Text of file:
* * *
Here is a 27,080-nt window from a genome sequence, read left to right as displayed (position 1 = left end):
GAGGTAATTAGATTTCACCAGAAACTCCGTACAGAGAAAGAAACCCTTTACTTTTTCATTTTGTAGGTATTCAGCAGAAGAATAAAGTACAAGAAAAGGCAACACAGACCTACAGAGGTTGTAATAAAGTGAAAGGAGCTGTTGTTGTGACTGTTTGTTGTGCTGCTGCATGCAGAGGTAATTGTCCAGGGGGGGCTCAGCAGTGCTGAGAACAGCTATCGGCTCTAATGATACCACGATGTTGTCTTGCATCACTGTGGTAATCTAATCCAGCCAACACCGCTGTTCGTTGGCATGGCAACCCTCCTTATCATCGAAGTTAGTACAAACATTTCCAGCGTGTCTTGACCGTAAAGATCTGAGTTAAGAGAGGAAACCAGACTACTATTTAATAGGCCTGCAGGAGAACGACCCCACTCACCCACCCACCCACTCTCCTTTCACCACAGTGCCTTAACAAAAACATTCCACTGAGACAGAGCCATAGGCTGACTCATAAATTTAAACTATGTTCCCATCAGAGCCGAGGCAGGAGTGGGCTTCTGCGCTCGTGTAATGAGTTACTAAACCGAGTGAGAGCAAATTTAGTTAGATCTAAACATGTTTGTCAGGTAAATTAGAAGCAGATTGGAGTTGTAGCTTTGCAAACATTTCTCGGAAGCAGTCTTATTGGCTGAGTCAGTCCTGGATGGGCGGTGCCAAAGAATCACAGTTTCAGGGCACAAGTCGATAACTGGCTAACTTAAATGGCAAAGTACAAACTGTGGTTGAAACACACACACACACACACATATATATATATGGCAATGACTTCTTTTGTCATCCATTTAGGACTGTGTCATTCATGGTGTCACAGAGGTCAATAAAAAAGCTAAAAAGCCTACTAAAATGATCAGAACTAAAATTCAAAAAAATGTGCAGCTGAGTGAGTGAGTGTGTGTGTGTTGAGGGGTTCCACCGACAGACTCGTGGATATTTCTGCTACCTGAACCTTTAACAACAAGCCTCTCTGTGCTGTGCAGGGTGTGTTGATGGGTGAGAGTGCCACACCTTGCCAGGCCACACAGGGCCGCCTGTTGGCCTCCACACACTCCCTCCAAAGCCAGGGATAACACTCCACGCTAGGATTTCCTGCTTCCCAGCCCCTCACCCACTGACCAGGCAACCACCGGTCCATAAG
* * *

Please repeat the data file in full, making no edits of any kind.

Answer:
Here is a 27,080-nt window from a genome sequence, read left to right as displayed (position 1 = left end):
GAGGTAATTAGATTTCACCAGAAACTCCGTACAGAGAAAGAAACCCTTTACTTTTTCATTTTGTAGGTATTCAGCAGAAGAATAAAGTACAAGAAAAGGCAACACAGACCTACAGAGGTTGTAATAAAGTGAAAGGAGCTGTTGTTGTGACTGTTTGTTGTGCTGCTGCATGCAGAGGTAATTGTCCAGGGGGGGCTCAGCAGTGCTGAGAACAGCTATCGGCTCTAATGATACCACGATGTTGTCTTGCATCACTGTGGTAATCTAATCCAGCCAACACCGCTGTTCGTTGGCATGGCAACCCTCCTTATCATCGAAGTTAGTACAAACATTTCCAGCGTGTCTTGACCGTAAAGATCTGAGTTAAGAGAGGAAACCAGACTACTATTTAATAGGCCTGCAGGAGAACGACCCCACTCACCCACCCACCCACTCTCCTTTCACCACAGTGCCTTAACAAAAACATTCCACTGAGACAGAGCCATAGGCTGACTCATAAATTTAAACTATGTTCCCATCAGAGCCGAGGCAGGAGTGGGCTTCTGCGCTCGTGTAATGAGTTACTAAACCGAGTGAGAGCAAATTTAGTTAGATCTAAACATGTTTGTCAGGTAAATTAGAAGCAGATTGGAGTTGTAGCTTTGCAAACATTTCTCGGAAGCAGTCTTATTGGCTGAGTCAGTCCTGGATGGGCGGTGCCAAAGAATCACAGTTTCAGGGCACAAGTCGATAACTGGCTAACTTAAATGGCAAAGTACAAACTGTGGTTGAAACACACACACACACACACATATATATATATGGCAATGACTTCTTTTGTCATCCATTTAGGACTGTGTCATTCATGGTGTCACAGAGGTCAATAAAAAAGCTAAAAAGCCTACTAAAATGATCAGAACTAAAATTCAAAAAAATGTGCAGCTGAGTGAGTGAGTGTGTGTGTGTTGAGGGGTTCCACCGACAGACTCGTGGATATTTCTGCTACCTGAACCTTTAACAACAAGCCTCTCTGTGCTGTGCAGGGTGTGTTGATGGGTGAGAGTGCCACACCTTGCCAGGCCACACAGGGCCGCCTGTTGGCCTCCACACACTCCCTCCAAAGCCAGGGATAACACTCCACGCTAGGATTTCCTGCTTCCCAGCCCCTCACCCACTGACCAGGCAACCACCGGTCCATAAG